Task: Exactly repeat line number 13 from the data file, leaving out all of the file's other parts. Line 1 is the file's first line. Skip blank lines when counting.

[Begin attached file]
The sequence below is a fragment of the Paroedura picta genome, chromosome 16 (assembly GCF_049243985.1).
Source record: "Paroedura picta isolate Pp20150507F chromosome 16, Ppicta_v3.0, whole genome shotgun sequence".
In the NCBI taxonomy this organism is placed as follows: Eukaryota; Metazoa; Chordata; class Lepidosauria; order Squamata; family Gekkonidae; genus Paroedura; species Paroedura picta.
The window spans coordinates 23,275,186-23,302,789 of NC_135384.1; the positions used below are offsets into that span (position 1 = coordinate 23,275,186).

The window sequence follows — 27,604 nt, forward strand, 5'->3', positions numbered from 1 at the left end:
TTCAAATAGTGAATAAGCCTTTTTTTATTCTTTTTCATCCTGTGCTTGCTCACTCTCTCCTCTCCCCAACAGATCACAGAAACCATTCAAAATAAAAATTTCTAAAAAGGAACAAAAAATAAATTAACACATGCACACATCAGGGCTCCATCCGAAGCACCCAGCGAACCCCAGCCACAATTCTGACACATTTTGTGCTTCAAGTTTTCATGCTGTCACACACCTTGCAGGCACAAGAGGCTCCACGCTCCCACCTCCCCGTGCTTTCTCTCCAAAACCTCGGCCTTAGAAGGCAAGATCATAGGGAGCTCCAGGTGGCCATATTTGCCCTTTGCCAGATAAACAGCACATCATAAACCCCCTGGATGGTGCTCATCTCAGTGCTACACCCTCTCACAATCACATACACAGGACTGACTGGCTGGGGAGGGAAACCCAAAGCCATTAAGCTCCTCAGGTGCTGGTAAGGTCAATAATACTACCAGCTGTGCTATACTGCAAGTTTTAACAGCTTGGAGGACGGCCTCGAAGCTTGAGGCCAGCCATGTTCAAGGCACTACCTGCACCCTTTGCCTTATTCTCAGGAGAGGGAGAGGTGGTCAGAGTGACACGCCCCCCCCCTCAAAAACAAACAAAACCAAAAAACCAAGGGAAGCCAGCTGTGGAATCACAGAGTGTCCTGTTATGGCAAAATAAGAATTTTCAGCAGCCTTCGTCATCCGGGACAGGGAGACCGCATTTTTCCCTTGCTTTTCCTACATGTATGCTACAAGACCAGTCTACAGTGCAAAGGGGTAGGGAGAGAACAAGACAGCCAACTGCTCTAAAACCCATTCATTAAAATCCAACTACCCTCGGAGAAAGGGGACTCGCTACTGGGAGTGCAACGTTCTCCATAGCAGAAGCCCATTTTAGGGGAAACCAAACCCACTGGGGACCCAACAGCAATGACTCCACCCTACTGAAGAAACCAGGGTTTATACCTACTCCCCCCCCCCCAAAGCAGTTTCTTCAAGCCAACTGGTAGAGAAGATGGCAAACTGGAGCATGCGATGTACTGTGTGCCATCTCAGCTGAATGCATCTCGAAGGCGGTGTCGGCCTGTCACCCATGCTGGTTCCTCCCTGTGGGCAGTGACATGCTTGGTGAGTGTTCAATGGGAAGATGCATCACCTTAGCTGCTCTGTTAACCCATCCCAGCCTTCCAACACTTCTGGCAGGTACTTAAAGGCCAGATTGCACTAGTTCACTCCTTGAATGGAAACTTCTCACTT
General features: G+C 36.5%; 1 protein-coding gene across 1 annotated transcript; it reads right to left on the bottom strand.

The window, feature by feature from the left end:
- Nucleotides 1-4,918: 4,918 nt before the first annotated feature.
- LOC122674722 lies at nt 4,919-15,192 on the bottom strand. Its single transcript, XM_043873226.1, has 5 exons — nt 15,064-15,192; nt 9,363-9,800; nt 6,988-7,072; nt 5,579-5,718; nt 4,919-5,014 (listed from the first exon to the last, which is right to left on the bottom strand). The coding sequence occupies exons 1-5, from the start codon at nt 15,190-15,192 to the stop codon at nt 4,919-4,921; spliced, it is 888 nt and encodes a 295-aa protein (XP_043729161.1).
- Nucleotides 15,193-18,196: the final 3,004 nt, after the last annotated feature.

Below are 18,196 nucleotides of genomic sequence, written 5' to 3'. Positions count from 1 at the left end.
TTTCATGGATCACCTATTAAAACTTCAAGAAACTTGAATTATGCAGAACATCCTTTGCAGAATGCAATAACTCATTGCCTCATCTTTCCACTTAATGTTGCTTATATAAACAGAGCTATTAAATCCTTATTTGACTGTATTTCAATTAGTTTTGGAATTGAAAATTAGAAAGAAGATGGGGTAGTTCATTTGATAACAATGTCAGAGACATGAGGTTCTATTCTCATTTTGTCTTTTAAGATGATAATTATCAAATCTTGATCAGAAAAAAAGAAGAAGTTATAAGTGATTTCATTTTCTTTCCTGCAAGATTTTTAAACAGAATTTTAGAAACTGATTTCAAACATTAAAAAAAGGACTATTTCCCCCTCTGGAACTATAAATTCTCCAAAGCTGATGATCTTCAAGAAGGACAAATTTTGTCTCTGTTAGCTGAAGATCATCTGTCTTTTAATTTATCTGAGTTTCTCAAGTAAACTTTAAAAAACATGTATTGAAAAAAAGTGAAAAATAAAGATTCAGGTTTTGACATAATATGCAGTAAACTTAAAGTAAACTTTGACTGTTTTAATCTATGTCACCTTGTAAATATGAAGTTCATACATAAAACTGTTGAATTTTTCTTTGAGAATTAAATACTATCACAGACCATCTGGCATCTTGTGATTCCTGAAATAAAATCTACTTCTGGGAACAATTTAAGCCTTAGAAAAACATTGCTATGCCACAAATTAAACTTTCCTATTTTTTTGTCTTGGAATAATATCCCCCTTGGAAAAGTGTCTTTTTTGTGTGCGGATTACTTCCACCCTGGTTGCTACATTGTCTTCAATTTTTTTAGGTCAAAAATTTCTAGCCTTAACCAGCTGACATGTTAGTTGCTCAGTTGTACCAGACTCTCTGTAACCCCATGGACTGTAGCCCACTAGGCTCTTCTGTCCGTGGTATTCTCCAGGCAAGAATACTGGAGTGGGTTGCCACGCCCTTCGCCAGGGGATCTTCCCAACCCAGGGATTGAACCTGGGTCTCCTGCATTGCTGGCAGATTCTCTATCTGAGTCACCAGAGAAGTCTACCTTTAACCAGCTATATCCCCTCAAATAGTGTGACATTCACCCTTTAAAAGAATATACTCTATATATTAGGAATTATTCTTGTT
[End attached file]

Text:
TTTCATGGATCACCTATTAAAACTTCAAGAAACTTGAATTATGCAGAACATCCTTTGCAGAATGCAATAACTCATTGCCTCATCTTTCCACTTAATGTTGCTTATATAAACAGAGCTATTAAATCCTTATTTGACTGTATTTCAATTAGTTTTGGAATTGAAAATTAGAAAGAAGATGGGGTAGTTCATTTGATAACAATGTCAGAGACATGAGGTTCTATTCTCATTTTGTCTTTTAAGATGATAATTATCAAATCTTGATCAGAAAAAAAGAAGAAGTTATAAGTGATTTCATTTTCTTTCCTGCAAGATTTTTAAACAGAATTTTAGAAACTGATTTCAAACATTAAAAAAAGGACTATTTCCCCCTCTGGAACTATAAATTCTCCAAAGCTGATGATCTTCAAGAAGGACAAATTTTGTCTCTGTTAGCTGAAGATCATCTGTCTTTTAATTTATCTGAGTTTCTCAAGTAAACTTTAAAAAACATGTATTGAAAAAAAGTGAAAAATAAAGATTCAGGTTTTGACATAATATGCAGTAAACTTAAAGTAAACTTTGACTGTTTTAATCTATGTCACCTTGTAAATATGAAGTTCATACATAAAACTGTTGAATTTTTCTTTGAGAATTAAATACTATCACAGACCATCTGGCATCTTGTGATTCCTGAAATAAAATCTACTTCTGGGAACAATTTAAGCCTTAGAAAAACATTGCTATGCCACAAATTAAACTTTCCTATTTTTTTGTCTTGGAATAATATCCCCCTTGGAAAAGTGTCTTTTTTGTGTGCGGATTACTTCCACCCTGGTTGCTACATTGTCTTCAATTTTTTTAGGTCAAAAATTTCTAGCCTTAACCAGCTGACATGTTAGTTGCTCAGTTGTACCAGACTCTCTGTAACCCCATGGACTGTAGCCCACTAGGCTCTTCTGTCCGTGGTATTCTCCAGGCAAGAATACTGGAGTGGGTTGCCACGCCCTTCGCCAGGGGATCTTCCCAACCCAGGGATTGAACCTGGGTCTCCTGCATTGCTGGCAGATTCTCTATCTGAGTCACCAGAGAAGTCTACCTTTAACCAGCTATATCCCCTCAAATAGTGTGACATTCACCCTTTAAAAGAATATACTCTATATATTAGGAATTATTCTTGTT